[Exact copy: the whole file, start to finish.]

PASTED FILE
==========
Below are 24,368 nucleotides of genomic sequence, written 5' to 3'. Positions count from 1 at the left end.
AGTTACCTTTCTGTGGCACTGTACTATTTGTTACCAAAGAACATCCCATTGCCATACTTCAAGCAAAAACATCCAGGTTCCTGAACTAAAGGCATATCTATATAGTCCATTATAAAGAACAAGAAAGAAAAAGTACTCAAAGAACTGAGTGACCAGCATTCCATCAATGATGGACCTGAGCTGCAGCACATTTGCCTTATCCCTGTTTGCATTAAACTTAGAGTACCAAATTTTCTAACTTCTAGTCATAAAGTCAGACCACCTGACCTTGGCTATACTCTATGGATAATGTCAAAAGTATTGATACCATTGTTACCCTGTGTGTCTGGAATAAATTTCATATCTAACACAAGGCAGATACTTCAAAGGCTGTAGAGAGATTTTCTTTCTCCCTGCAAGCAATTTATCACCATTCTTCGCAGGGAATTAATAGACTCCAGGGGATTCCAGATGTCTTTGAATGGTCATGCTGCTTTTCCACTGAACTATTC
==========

Below are 24,368 nucleotides of genomic sequence, written 5' to 3'. Positions count from 1 at the left end.
AGTTACCTTTCTGTGGCACTGTACTATTTGTTACCAAAGAACATCCCATTGCCATACTTCAAGCAAAAACATCCAGGTTCCTGAACTAAAGGCATATCTATATAGTCCATTATAAAGAACAAGAAAGAAAAAGTACTCAAAGAACTGAGTGACCAGCATTCCATCAATGATGGACCTGAGCTGCAGCACATTTGCCTTATCCCTGTTTGCATTAAACTTAGAGTACCAAATTTTCTAACTTCTAGTCATAAAGTCAGACCACCTGACCTTGGCTATACTCTATGGATAATGTCAAAAGTATTGATACCATTGTTACCCTGTGTGTCTGGAATAAATTTCATATCTAACACAAGGCAGATACTTCAAAGGCTGTAGAGAGATTTTCTTTCTCCCTGCAAGCAATTTATCACCATTCTTCGCAGGGAATTAATAGACTCCAGGGGATTCCAGATGTCTTTGAATGGTCATGCTGCTTTTCCACTGAACTATTC